The election of Pahrump’s Nevada State Assembly representative just got a bit more complicated, thanks to the approval of a redistricting proposal by the Legislature last month.
Rather than one assembly-person to represent the interests of this rural town of Nye County, the state has decided to split Pahrump into two assembly districts, including its longstanding district of 36 and district 33. In addition to this change, assembly representation for Nye County as a whole has also been altered and the county, which used to have just two assembly districts, now has three. The county previously consisted of assembly districts 36 and 32 but after action by the Nevada State Legislature, Nye is now represented by districts 36, 33 and 38.
It’s a move that has many locals fuming but two have decided to do more than just gripe about the changes. Nevada Assemblyman Greg Hafen II, of district 36, and former Nye County Commissioner John Koenig, have filed a joint lawsuit against the state in an effort to force a reconsideration of the new legislative district boundaries.
“Pahrump, Nye County and the state of Nevada deserve better political boundaries than what Democrats drew up in the 33rd Special Session,” Hafen stated of the lawsuit. “They have split our county up into three districts and split my community of Pahrump up in a way that ties it to Elko and outlying areas of Las Vegas. Instead of our town and its many unique interests, including complex water matters, being represented locally, it now stands to be represented more by voices from Las Vegas and Elko.”
Hafen is accusing Nevada Democratic lawmakers of intentionally ignoring key aspects of the redistricting process, remarking that the National Conference of State Legislatures has determined six traditional districting principles, or criteria, that have been adopted by many states, to be used when undertaking the redistricting that follows each decennial census. These include compactness, preservation of counties and other political subdivisions, preservation of communities of interest, preservation of core prior districts, contiguity, and avoiding pairing of incumbents.
“How many of these core principles were followed when drawing these maps?” Hafen queried. “I believe that Democrats have violated every single one of these principles.”
Hafen has asserted that the way the redistricting was done gives Democrats a decisive edge when its comes to future elections and some political analysts agree that there is a definite sense of gerrymandering present in the new legislative districts that have been created.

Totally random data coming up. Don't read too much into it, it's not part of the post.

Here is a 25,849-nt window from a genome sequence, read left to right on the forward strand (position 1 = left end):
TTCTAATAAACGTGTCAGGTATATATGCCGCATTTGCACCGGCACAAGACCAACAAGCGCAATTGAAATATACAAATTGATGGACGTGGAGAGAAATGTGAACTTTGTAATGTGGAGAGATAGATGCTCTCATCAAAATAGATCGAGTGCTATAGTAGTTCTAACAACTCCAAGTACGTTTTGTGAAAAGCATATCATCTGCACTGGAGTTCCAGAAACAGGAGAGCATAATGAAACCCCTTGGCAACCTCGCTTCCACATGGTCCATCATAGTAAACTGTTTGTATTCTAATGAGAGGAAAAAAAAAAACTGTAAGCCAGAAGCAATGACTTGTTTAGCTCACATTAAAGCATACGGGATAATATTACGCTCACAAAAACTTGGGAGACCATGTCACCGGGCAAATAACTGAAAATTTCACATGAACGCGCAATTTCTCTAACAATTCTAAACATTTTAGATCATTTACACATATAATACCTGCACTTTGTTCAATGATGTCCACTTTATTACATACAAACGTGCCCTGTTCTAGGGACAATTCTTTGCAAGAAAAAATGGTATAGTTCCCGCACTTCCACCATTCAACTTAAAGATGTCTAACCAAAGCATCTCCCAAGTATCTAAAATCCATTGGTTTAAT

“SB 1 (Senate Bill 1) not only divided Pahrump and Nye County but also gerrymandered Reno, Washoe, Elko, Lincoln, Latino communities and tribal communities of the Reno/Sparks Indian Colony, the Pyramid Lake Paiute Reservation, the Timbi-Sha Shoshone Reservation, the Steward Community and the Washoe Ranches Land Trust in the state legislative maps, with one goal in mind, to create super majorities in both houses for Democrats,” Hafen asserted. “Politically engineered lines should not be the basis of vital representation for the next decade. SB 1 diluted the voices of voters in Pahrump, Nye County and the state of Nevada in order to amplify the political power of the majority party.”
Filed just one day after the state passed Senate Bill 1, Hafen and Koenig’s lawsuit names both the state of Nevada and Nevada Secretary of State Barbara Cegavske as defendants. It was filed with the First Judicial District Court under case No. 21OC001661B.
According to the redistricting maps provided on the Nevada Legislature’s website, Nye County’s congressional district has not changed at all, with the county still contained entirely within Congressional District 4.
However, the county’s state senate districts have been adjusted. In the past 10 years, Nye County has been split into two state senate districts, including 19 and 14, and while the number of districts within the county has not changed, the northwestern portion of the county now falls into district 17 rather than 14.
Those interested in reviewing the redistricting maps as approved by the Legislature on Nov. 16 can visit bit.ly/3Ifpunl.
Contact reporter Robin Hebrock at firstname.lastname@example.org